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Context Of "Of Mice And Men"

2429 words - 10 pages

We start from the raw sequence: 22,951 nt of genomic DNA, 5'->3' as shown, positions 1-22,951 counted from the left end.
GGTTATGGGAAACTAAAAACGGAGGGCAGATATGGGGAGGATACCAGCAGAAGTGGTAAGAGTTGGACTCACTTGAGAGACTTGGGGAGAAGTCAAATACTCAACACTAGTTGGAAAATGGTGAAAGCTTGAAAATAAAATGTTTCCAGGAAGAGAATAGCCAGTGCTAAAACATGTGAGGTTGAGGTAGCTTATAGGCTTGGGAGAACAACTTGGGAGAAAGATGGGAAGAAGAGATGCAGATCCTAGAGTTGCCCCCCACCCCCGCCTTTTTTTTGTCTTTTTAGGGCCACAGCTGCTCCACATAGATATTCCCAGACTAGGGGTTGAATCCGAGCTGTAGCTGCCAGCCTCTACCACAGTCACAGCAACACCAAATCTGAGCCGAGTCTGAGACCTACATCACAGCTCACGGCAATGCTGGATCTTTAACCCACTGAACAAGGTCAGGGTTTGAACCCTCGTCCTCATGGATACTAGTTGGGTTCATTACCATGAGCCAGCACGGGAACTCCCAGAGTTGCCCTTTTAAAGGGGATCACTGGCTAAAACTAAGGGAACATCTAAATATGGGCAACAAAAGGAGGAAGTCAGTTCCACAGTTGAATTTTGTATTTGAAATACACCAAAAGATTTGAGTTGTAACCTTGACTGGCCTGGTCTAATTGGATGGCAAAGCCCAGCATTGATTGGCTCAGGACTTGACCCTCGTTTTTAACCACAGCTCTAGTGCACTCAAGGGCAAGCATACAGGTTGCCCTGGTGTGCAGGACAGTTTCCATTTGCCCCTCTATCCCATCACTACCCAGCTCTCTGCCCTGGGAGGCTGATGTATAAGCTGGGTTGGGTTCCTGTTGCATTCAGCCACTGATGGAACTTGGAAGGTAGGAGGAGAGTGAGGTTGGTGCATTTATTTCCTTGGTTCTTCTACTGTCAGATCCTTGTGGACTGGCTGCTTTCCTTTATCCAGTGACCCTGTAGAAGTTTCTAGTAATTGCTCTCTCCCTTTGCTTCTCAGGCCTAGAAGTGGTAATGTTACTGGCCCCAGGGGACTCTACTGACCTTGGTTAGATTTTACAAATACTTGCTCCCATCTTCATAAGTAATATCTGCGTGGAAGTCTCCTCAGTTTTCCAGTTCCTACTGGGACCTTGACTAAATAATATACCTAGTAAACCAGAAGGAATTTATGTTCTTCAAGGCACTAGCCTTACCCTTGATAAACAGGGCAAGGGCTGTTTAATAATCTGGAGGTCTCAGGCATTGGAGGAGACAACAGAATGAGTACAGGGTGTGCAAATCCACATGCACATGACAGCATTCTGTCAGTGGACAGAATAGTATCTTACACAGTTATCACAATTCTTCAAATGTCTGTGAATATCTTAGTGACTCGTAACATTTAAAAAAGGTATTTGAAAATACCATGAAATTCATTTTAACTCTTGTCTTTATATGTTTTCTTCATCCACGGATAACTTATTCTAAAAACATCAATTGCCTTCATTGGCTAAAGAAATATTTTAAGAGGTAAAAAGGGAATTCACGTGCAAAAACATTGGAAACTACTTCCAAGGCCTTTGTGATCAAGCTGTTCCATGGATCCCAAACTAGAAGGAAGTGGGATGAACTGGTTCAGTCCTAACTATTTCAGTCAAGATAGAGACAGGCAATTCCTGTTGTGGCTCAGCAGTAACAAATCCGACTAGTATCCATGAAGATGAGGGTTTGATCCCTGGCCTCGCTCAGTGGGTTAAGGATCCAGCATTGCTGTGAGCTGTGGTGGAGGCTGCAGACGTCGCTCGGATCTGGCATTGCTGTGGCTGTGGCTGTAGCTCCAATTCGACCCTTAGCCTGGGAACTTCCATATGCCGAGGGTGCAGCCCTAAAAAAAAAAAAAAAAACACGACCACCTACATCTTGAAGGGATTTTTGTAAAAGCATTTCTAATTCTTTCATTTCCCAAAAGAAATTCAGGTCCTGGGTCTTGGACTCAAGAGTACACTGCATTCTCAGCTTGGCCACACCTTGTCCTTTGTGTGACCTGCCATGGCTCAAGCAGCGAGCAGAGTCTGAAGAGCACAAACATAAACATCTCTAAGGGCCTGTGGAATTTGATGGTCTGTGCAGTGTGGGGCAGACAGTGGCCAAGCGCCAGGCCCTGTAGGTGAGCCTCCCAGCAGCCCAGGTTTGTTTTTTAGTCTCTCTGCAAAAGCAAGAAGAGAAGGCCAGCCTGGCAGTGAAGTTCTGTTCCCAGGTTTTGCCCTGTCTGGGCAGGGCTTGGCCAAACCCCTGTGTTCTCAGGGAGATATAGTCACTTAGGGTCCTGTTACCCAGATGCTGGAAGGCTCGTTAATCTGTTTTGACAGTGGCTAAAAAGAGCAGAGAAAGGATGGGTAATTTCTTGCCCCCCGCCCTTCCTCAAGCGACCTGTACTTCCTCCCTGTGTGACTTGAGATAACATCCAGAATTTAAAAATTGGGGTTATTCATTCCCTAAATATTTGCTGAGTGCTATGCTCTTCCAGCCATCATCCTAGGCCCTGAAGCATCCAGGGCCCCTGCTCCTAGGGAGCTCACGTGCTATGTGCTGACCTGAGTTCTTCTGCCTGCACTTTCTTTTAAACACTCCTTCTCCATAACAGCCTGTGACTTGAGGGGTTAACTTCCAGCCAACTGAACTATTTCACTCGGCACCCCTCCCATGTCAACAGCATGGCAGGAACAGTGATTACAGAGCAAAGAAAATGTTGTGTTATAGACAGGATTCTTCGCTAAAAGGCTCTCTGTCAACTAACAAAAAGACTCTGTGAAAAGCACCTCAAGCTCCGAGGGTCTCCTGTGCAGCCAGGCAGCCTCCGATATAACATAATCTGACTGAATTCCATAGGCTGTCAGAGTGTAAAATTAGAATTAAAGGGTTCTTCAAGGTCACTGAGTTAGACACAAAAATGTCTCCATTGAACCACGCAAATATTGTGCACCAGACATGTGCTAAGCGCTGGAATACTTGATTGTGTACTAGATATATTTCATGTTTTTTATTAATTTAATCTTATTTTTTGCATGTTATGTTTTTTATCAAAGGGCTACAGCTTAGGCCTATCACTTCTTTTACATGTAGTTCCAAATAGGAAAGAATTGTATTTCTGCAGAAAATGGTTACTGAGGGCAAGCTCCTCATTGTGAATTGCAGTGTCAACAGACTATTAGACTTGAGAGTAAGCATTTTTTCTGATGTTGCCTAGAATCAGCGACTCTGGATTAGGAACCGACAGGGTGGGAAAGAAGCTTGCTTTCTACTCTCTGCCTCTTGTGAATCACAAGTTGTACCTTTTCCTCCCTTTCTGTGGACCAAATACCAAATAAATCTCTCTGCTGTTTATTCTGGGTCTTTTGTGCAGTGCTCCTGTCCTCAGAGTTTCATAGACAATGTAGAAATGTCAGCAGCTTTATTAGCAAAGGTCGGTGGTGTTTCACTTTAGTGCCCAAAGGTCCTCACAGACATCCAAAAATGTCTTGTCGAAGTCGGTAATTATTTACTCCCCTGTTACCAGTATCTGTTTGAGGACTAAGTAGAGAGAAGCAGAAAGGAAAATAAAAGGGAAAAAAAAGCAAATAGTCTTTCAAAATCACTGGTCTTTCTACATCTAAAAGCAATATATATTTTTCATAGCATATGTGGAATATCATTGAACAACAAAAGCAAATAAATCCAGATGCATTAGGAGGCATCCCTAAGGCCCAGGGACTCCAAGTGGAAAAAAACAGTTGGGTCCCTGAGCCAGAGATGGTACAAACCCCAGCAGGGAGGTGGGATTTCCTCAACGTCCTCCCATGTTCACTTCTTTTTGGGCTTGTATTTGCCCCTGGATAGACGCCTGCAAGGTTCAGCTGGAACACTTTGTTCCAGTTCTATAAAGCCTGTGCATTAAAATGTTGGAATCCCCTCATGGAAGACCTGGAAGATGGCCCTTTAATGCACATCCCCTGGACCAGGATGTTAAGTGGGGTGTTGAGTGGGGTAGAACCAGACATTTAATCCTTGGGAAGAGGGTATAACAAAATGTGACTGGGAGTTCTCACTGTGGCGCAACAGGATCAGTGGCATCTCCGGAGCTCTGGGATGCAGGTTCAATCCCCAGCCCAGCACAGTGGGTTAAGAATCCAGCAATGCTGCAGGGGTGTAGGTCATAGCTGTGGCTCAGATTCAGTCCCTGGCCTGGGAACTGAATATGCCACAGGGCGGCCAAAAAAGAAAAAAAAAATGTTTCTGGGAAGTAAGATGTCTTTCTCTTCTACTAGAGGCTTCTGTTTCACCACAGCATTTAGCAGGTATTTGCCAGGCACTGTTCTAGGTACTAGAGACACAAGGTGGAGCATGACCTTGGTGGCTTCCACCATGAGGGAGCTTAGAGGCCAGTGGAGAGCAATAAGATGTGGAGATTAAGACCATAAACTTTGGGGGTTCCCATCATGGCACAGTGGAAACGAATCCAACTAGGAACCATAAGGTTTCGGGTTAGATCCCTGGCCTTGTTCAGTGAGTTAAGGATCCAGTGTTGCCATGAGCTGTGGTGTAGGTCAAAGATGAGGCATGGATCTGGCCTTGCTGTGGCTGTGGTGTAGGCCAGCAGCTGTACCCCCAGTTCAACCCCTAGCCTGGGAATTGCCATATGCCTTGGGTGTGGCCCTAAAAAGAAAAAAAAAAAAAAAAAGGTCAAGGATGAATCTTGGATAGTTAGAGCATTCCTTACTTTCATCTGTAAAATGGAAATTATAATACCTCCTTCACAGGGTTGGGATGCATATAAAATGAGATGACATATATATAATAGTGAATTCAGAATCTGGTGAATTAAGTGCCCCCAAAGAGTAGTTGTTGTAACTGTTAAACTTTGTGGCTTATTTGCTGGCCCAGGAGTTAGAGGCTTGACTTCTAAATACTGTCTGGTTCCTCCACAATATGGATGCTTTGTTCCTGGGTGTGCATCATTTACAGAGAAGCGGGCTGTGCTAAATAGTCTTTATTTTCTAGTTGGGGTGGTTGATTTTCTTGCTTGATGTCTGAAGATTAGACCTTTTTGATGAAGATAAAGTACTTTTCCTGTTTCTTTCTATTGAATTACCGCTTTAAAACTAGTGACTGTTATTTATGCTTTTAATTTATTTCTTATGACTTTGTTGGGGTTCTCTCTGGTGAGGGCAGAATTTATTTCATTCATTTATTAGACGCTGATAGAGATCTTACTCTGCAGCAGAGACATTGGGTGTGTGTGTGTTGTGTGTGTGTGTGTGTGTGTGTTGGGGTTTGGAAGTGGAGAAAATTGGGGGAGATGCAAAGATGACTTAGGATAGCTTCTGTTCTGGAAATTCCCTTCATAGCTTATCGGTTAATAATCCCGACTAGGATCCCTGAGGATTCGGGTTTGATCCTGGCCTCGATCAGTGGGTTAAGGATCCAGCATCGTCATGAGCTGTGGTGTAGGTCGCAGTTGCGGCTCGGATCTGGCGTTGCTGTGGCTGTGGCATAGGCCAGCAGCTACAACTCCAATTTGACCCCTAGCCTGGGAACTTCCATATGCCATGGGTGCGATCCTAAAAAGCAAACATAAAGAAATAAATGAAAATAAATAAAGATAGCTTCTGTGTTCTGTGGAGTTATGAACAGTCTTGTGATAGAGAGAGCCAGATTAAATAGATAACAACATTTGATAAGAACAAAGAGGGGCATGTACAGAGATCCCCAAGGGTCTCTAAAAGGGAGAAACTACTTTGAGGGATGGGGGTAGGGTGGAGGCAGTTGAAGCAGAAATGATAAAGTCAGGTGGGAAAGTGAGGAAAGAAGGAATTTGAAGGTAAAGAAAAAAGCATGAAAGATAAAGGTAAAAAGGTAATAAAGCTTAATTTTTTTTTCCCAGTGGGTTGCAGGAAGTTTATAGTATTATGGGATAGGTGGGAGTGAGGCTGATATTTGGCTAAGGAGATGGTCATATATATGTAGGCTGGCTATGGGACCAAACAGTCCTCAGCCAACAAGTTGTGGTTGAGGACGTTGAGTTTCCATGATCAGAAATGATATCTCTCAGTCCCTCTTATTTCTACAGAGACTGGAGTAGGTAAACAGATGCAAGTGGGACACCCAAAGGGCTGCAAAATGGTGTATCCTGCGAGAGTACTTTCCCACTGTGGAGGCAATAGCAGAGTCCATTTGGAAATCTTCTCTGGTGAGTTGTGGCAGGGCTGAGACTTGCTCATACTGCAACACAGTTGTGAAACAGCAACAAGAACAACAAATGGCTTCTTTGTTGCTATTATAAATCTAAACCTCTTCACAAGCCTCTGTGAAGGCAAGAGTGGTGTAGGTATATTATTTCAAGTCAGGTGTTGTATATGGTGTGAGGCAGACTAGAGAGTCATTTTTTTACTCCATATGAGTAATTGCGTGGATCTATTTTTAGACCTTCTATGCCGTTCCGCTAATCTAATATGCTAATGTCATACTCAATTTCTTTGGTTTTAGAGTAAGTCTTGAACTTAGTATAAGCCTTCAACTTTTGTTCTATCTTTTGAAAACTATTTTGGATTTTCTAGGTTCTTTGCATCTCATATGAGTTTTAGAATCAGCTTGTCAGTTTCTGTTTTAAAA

Context of the novel "Of Mice and Men"John Steinbeck celebrated friendship; it mapped the contours of his life and art. "In every bit of honest writing in the world," he noted in a 1938 journal entry, "...there is a base theme. Try to understand men; if you understand each other you will be kind to each other. Knowing a man well never leads to hate and nearly always leads to love. There are shorter means, many of them. There is writing promoting social change, writing punishing injustice, writing in celebration of heroism, but always a base theme. Try to understand each other." These words shaped Steinbeck's career and can be witnessed in his fiction. Steinbeck's greatness as a writer lies in his empathy for common people, their loneliness, joy, anger, and strength, their connection to places and their craving for land. "Of Mice and Men" owes much of its appeal to Steinbeck's ability to orchestrate this complexity within the context of the abiding commitment between two friends."Of Mice and Men" tells us that this is the way things are and that men makes all these plans when in the end, it doesn't work out like that. When reading "Of Mice and Men", we are asked to acknowledge the inevitability of a situation in which two men, each with a particular weakness and need, cling to the margins of an unforgiving world. The novel is about commitment, loneliness, the dispossessed, hope, and loss, drawing its power from the fact that these universal truths are grounded in the realistic context of friendship and a shared dream. It is the energy of that friendship, real but hardly sentimental that changes this richly suggestive and emotional text."Of Mice and Men" is the middle book in Steinbeck's trilogy about agricultural labor in California. Most of his texts like "In Dubious Battle", "The Grapes of Wrath", and "Paradise Lost" are epic responses to the acute problems of farm labour in California, where large scale farms had long demanded a population of itinerant labourers to harvest seasonal crops. After World War I, economic and ecological forces brought many rural poor and migrant agricultural workers from the Great Plains states, such as Oklahoma, Texas, and Kansas, to California. Following World War I, a recession led to a drop in the market price of farm crops, which meant that farmers were forced to produce more goods in order to earn the same amount of money. To meet this demand for increased productivity, many farmers bought more land and invested in expensive agricultural equipment, which plunged them into debt. The stock market crash of 1929 only made matters worse. Banks were forced to foreclose on mortgages and collect debts. Unable to pay their creditors, many farmers lost their property and were forced to find other work. But doing so proved very difficult, since the nation's unemployment rate had skyrocketed, peaking at nearly twenty-five percent in 1933.The increase in farming activity across the Great Plains states caused the precious...

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